Philosophers Eliselijn Kingma and Fiona Woollard have responded to a Dutch proposal to increase government powers with respect to pregnant women smoking.
It is very sad when an early life is set back before it is even born. But it is also dreadful that one in four women is the victim of domestic abuse, and that in 30% of cases that abuse begins during pregnancy. Nonetheless the state does not place webcams in our homes, or chips in expectant fathers. Why? Because a just state needs to balance (1) the protection of individuals against each other, and (2) the protection of individuals against the state. In pregnant women, we are too often inclined to lose sight of that latter demand. The physical unity of fetus and pregnant woman means that intervening on the latter in the name of protecting the former is necessarily a profound violation of the mother’s personal freedom, privacy and civil rights. The fetus cannot be forcefully separated from the mother without, literally, cutting her open. And controlling what she inhales and ingests – let alone forced treatment or deprivation of liberty – is a profound interference by the state of her most intimate and basic human freedoms, and a far-reaching abuse of the powers of the state.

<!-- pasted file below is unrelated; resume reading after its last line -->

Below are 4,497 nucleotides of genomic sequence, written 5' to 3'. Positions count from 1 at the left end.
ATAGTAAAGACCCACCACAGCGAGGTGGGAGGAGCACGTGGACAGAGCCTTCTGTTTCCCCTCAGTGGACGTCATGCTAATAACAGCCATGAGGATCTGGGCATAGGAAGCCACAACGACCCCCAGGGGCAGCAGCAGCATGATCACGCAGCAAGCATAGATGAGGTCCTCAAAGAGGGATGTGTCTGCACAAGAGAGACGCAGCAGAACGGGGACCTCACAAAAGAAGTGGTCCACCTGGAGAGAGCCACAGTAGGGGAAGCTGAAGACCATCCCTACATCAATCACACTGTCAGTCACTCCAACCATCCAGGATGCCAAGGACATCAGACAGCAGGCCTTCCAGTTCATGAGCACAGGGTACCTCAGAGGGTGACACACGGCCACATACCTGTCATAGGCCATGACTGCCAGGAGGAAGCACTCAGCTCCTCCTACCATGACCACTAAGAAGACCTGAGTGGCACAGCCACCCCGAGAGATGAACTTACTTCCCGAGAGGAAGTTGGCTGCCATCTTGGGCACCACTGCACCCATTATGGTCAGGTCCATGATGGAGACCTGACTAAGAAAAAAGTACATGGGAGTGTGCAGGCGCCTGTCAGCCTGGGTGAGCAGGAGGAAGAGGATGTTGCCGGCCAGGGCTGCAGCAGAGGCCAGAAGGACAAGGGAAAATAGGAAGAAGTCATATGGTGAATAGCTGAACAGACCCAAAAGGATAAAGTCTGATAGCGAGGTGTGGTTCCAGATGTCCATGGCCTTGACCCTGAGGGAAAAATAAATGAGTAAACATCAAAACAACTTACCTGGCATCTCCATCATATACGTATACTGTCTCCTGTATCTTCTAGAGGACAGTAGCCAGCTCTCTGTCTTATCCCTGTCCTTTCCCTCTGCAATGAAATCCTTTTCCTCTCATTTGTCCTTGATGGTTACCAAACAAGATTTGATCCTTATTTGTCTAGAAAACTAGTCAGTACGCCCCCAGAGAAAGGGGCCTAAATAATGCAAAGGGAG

Full translation is here.